Have you called your cell phone provider recently? Or any 1-800 number for that matter? Have you been hung up on, or had a rep treat you with contempt when you inconvenienced them by asking another question? Were you told to hold the line a moment and abruptly transferred to another department only to have to start all over? Or maybe you called and the rep barely spoke English?
Behind the scenes, these reps are told that they have to solve all of your problems in three and a half minutes to meet aggressive productivity targets. But that's not enough – they must also beat out their co-workers if they want to be able to choose the shifts they want, so they can get off work in time to pick up little Johnny from daycare. If by chance the worker is not motivated by the numbers, they make it personal.
If you started such a job 20 years ago, the work conditions would have been much better. You would have had a starting wage of $35,000 annually, capped out at $52,000, and you would have had the luxury to solve problems at your leisure. Today, doing the same job with computers and advanced software applications, productivity has gone up exponentially. Yet the pay for this computer savvy super worker has dropped to a starting wage of $23,000, and it is capped out at $31,000. And if you can't afford the rising cost of inflation you can work overtime, because your low wage compels you to do so.
If you find yourself transferred abruptly, chances are your time ran out. Have you called through to these 1-800 numbers whose IVRs are so convoluted you got lost in menu options? That was no coincidence. They are designed to avoid you until you give up and go to the website address that they have been repeating in your ear. Their hope is that you go to your computer and seek self-serve options online and solve your own problems.
We have seen the wave of disposable products: you buy something and it falls apart the day after the warranty expires. Now we have arrived at the day the employee has become a disposable-dehumanized commodity. It's time to raise our pitch forks and form an angry mob to fight oppressive TQM strategies that are creating economic slavery and abusing the workforce.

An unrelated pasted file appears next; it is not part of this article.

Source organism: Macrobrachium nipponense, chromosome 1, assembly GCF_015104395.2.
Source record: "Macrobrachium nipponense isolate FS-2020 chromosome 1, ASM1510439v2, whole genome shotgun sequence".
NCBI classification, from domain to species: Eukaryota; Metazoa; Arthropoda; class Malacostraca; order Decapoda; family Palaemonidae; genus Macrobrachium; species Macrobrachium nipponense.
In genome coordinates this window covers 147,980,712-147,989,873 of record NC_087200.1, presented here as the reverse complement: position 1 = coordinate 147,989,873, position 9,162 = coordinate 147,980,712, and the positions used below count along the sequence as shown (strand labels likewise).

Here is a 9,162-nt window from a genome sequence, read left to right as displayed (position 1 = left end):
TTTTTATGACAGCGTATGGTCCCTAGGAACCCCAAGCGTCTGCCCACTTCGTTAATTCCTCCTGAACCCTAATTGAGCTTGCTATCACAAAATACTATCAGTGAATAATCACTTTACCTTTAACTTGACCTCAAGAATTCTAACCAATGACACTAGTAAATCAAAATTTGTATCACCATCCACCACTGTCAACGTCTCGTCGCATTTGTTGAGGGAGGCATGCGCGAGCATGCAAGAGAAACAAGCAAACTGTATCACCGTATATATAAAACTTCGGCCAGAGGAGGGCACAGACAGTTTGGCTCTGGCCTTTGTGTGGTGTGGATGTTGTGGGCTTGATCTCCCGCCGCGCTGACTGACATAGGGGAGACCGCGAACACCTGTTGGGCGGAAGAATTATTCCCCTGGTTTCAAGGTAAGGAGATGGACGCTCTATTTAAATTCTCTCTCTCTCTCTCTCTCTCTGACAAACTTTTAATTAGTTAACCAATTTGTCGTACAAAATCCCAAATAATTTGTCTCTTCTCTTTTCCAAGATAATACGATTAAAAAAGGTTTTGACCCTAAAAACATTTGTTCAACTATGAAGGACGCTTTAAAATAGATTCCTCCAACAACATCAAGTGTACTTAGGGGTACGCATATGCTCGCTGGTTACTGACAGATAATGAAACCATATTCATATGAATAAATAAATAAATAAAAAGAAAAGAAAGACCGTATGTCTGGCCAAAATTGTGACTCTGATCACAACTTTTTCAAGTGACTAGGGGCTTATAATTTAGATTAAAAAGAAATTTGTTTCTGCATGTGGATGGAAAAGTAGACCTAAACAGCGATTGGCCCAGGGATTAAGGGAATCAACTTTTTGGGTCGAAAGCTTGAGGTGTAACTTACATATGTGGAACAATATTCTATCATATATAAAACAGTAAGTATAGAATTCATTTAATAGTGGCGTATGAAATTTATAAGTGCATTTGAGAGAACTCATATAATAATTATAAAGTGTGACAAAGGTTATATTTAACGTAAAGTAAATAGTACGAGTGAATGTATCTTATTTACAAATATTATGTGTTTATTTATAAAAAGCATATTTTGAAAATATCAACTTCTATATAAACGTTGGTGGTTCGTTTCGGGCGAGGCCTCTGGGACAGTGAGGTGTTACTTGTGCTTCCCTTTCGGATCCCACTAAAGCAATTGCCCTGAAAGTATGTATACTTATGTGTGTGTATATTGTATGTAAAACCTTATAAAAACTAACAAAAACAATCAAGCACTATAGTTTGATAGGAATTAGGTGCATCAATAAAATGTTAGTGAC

Friday, 25 January 2013


This blog discusses the true state of corporate social responsibility as a campaign of propaganda that throws around appealing buzz words like "sustainability", but it is truly a farce that only the willfully ignorant pretend to buy into in attempt to ease their conscience. Why listen to me, you ask? Am I just another ungrateful, lazy worker? Another complainer living in the land of privilege and freedoms? Well, to answer that question, I feel I can speak with some authority on the matter as the nameless-Fortune-500-company happens to be in the outsourcing business. This means that I am handling several other well-known multinational corporations' dirty work, and I am well aware of the declining state of customer service and general growing deceitfulness of business practices.

This is a subject that I am very passionate about as I have watched friends and family members deteriorate emotionally and physically under the yoke of corporate slave drivers. In the summer of 2010, when I came to the decision to make a major life change - dropping to part-time to pursue my continuing education efforts on full-time basis - not one, but eight ambulances had been dispatched within an eight week span to care for my co-workers who were collapsing under the stress.  To clarify, we work in an office building, not a warehouse, or a construction site; we work in a setting where the only normal occupational hazard is carpal tunnel syndrome.
Throughout this blog I will highlight corporate efforts to siphon the wealth out of society and impoverish the masses. Let's open up the discussion and stir public outrage. I invite you share and collaborate together with me and other followers on your stories but, most importantly, your ideas for change.